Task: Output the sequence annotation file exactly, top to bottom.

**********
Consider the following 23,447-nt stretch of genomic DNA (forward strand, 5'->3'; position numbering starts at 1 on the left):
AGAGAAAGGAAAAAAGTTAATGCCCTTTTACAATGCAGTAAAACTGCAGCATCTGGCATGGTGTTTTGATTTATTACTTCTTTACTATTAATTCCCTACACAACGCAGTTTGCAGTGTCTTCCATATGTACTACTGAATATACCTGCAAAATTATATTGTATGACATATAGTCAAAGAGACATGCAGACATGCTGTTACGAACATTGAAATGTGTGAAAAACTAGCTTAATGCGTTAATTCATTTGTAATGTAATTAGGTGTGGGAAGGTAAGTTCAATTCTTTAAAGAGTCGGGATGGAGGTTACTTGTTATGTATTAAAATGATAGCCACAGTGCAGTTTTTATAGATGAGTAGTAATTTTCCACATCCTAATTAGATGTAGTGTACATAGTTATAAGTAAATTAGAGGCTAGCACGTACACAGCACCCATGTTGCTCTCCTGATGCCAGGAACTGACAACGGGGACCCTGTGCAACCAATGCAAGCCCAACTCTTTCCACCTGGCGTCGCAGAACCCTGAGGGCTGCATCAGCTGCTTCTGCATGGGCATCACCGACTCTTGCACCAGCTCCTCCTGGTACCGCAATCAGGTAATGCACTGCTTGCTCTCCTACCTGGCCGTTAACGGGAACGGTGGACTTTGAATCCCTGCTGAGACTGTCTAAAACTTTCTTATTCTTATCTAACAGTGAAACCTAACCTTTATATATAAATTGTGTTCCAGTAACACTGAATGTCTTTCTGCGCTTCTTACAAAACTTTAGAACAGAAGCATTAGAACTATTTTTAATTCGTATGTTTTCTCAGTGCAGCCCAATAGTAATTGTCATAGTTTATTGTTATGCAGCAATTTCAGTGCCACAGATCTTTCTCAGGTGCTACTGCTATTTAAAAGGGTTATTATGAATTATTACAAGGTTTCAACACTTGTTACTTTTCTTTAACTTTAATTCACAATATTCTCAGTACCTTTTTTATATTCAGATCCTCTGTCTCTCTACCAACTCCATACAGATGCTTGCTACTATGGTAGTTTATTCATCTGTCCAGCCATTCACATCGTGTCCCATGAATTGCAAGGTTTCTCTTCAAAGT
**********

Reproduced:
Consider the following 23,447-nt stretch of genomic DNA (forward strand, 5'->3'; position numbering starts at 1 on the left):
AGAGAAAGGAAAAAAGTTAATGCCCTTTTACAATGCAGTAAAACTGCAGCATCTGGCATGGTGTTTTGATTTATTACTTCTTTACTATTAATTCCCTACACAACGCAGTTTGCAGTGTCTTCCATATGTACTACTGAATATACCTGCAAAATTATATTGTATGACATATAGTCAAAGAGACATGCAGACATGCTGTTACGAACATTGAAATGTGTGAAAAACTAGCTTAATGCGTTAATTCATTTGTAATGTAATTAGGTGTGGGAAGGTAAGTTCAATTCTTTAAAGAGTCGGGATGGAGGTTACTTGTTATGTATTAAAATGATAGCCACAGTGCAGTTTTTATAGATGAGTAGTAATTTTCCACATCCTAATTAGATGTAGTGTACATAGTTATAAGTAAATTAGAGGCTAGCACGTACACAGCACCCATGTTGCTCTCCTGATGCCAGGAACTGACAACGGGGACCCTGTGCAACCAATGCAAGCCCAACTCTTTCCACCTGGCGTCGCAGAACCCTGAGGGCTGCATCAGCTGCTTCTGCATGGGCATCACCGACTCTTGCACCAGCTCCTCCTGGTACCGCAATCAGGTAATGCACTGCTTGCTCTCCTACCTGGCCGTTAACGGGAACGGTGGACTTTGAATCCCTGCTGAGACTGTCTAAAACTTTCTTATTCTTATCTAACAGTGAAACCTAACCTTTATATATAAATTGTGTTCCAGTAACACTGAATGTCTTTCTGCGCTTCTTACAAAACTTTAGAACAGAAGCATTAGAACTATTTTTAATTCGTATGTTTTCTCAGTGCAGCCCAATAGTAATTGTCATAGTTTATTGTTATGCAGCAATTTCAGTGCCACAGATCTTTCTCAGGTGCTACTGCTATTTAAAAGGGTTATTATGAATTATTACAAGGTTTCAACACTTGTTACTTTTCTTTAACTTTAATTCACAATATTCTCAGTACCTTTTTTATATTCAGATCCTCTGTCTCTCTACCAACTCCATACAGATGCTTGCTACTATGGTAGTTTATTCATCTGTCCAGCCATTCACATCGTGTCCCATGAATTGCAAGGTTTCTCTTCAAAGT